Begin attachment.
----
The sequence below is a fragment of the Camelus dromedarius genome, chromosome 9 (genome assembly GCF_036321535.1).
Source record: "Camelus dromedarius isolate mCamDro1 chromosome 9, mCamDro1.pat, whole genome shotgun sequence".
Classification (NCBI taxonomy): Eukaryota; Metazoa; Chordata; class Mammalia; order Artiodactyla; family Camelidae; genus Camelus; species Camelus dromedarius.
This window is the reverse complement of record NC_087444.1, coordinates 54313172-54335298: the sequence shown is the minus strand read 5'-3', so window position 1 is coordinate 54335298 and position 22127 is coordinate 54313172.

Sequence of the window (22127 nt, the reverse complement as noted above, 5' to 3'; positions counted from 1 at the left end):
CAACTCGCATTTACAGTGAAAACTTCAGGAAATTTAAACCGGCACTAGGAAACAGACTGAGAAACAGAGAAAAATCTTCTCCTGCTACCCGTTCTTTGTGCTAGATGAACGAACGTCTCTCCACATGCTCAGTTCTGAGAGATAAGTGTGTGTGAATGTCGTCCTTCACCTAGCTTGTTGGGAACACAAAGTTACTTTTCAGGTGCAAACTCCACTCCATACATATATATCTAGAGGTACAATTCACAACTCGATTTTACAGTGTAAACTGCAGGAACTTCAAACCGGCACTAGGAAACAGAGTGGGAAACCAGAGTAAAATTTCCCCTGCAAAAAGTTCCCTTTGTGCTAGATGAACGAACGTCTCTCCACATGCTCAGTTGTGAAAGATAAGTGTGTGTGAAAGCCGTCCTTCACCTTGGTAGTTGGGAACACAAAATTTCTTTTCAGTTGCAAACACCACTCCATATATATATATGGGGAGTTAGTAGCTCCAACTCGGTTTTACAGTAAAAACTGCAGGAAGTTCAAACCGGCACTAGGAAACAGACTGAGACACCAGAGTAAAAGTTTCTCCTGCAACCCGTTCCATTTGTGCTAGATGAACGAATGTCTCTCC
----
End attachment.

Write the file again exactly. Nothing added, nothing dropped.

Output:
The sequence below is a fragment of the Camelus dromedarius genome, chromosome 9 (genome assembly GCF_036321535.1).
Source record: "Camelus dromedarius isolate mCamDro1 chromosome 9, mCamDro1.pat, whole genome shotgun sequence".
Classification (NCBI taxonomy): Eukaryota; Metazoa; Chordata; class Mammalia; order Artiodactyla; family Camelidae; genus Camelus; species Camelus dromedarius.
This window is the reverse complement of record NC_087444.1, coordinates 54313172-54335298: the sequence shown is the minus strand read 5'-3', so window position 1 is coordinate 54335298 and position 22127 is coordinate 54313172.

Sequence of the window (22127 nt, the reverse complement as noted above, 5' to 3'; positions counted from 1 at the left end):
CAACTCGCATTTACAGTGAAAACTTCAGGAAATTTAAACCGGCACTAGGAAACAGACTGAGAAACAGAGAAAAATCTTCTCCTGCTACCCGTTCTTTGTGCTAGATGAACGAACGTCTCTCCACATGCTCAGTTCTGAGAGATAAGTGTGTGTGAATGTCGTCCTTCACCTAGCTTGTTGGGAACACAAAGTTACTTTTCAGGTGCAAACTCCACTCCATACATATATATCTAGAGGTACAATTCACAACTCGATTTTACAGTGTAAACTGCAGGAACTTCAAACCGGCACTAGGAAACAGAGTGGGAAACCAGAGTAAAATTTCCCCTGCAAAAAGTTCCCTTTGTGCTAGATGAACGAACGTCTCTCCACATGCTCAGTTGTGAAAGATAAGTGTGTGTGAAAGCCGTCCTTCACCTTGGTAGTTGGGAACACAAAATTTCTTTTCAGTTGCAAACACCACTCCATATATATATATGGGGAGTTAGTAGCTCCAACTCGGTTTTACAGTAAAAACTGCAGGAAGTTCAAACCGGCACTAGGAAACAGACTGAGACACCAGAGTAAAAGTTTCTCCTGCAACCCGTTCCATTTGTGCTAGATGAACGAATGTCTCTCC